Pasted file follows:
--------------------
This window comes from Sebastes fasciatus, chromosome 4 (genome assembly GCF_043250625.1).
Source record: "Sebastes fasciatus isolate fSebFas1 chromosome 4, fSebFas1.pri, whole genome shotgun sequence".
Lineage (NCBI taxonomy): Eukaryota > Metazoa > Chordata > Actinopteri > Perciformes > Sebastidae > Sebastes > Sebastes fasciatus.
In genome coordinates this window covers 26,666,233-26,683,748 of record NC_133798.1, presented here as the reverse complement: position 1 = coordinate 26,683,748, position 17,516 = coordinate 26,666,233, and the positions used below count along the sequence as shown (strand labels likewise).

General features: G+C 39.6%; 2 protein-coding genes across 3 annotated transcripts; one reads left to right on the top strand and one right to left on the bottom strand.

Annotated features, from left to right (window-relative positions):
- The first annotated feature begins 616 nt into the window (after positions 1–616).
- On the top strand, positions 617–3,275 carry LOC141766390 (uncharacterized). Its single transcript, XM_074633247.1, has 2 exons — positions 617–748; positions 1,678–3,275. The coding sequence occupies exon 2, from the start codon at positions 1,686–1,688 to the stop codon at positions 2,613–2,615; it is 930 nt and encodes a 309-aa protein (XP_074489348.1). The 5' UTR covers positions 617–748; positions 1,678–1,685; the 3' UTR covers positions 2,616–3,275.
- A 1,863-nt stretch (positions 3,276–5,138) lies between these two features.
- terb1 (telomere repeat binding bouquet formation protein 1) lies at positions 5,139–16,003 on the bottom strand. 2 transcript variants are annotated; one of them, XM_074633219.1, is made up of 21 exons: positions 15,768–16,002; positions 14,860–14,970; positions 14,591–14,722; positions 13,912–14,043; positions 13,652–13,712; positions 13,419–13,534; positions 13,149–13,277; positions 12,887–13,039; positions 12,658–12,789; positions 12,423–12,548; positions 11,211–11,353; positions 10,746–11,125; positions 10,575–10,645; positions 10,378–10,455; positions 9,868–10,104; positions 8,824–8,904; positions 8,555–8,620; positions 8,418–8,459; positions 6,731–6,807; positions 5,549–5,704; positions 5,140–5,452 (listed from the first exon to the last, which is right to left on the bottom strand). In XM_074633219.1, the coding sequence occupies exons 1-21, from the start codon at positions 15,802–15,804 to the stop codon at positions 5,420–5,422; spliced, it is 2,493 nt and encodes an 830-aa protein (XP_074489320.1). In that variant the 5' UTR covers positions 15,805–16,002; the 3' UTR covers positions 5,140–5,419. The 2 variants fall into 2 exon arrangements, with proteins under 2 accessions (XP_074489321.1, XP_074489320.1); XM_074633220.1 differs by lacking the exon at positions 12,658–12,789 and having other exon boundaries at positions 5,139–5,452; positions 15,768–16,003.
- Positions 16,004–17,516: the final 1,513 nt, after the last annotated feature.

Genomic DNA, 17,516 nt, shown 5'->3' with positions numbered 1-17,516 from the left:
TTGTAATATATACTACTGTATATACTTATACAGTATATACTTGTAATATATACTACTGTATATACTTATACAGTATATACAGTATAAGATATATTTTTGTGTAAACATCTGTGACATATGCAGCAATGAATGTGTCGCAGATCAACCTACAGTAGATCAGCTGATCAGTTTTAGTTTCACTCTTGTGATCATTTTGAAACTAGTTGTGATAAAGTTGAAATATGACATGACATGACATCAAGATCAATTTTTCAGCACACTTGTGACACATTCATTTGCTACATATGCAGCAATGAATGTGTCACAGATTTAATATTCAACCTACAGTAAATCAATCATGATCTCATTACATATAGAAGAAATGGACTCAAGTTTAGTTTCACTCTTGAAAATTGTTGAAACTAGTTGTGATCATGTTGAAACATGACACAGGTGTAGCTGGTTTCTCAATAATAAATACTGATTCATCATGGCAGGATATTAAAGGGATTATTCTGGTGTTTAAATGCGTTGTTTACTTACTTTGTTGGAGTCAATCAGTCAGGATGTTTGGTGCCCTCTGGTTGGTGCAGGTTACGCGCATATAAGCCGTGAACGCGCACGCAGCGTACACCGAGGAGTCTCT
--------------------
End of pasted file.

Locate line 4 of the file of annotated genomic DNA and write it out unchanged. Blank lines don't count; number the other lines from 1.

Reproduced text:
In genome coordinates this window covers 26,666,233-26,683,748 of record NC_133798.1, presented here as the reverse complement: position 1 = coordinate 26,683,748, position 17,516 = coordinate 26,666,233, and the positions used below count along the sequence as shown (strand labels likewise).